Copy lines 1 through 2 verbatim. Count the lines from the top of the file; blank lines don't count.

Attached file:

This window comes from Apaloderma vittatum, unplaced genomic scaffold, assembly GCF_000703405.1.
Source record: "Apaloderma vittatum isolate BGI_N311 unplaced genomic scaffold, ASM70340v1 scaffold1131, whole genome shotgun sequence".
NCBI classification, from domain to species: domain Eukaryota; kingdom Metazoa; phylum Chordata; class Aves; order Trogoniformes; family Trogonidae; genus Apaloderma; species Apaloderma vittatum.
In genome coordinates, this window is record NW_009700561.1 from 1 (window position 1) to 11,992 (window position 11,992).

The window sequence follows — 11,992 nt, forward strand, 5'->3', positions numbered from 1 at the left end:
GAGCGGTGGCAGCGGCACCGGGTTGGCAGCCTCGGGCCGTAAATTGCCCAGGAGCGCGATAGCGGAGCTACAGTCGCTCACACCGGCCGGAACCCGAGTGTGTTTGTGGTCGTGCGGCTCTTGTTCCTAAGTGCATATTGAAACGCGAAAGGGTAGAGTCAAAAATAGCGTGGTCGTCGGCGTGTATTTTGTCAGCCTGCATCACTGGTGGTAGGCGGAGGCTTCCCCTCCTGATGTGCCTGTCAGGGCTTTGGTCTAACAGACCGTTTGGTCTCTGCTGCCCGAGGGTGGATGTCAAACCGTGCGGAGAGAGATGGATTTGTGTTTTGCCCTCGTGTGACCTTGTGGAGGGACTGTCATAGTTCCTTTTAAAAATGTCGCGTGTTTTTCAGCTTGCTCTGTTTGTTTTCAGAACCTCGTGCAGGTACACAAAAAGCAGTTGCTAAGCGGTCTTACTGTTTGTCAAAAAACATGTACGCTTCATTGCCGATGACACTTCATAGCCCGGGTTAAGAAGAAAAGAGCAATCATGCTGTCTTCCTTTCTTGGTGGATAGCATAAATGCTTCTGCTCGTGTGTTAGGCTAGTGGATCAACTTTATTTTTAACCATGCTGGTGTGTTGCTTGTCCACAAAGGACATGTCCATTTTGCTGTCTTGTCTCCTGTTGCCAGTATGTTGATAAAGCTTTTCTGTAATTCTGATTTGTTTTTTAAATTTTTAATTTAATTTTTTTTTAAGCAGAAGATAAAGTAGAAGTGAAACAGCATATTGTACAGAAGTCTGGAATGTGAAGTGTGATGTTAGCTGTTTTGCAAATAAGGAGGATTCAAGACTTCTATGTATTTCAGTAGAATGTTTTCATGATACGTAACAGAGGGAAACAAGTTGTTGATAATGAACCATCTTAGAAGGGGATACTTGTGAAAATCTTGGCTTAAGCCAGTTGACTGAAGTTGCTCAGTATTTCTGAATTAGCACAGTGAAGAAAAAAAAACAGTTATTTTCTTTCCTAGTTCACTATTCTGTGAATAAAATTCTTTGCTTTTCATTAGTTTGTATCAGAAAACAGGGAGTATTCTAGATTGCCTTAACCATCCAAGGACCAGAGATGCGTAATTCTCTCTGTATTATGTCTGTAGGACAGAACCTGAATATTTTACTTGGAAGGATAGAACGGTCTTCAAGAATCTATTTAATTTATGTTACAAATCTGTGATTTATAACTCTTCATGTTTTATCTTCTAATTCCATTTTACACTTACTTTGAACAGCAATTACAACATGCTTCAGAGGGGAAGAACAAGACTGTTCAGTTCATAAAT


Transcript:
This window comes from Apaloderma vittatum, unplaced genomic scaffold, assembly GCF_000703405.1.
Source record: "Apaloderma vittatum isolate BGI_N311 unplaced genomic scaffold, ASM70340v1 scaffold1131, whole genome shotgun sequence".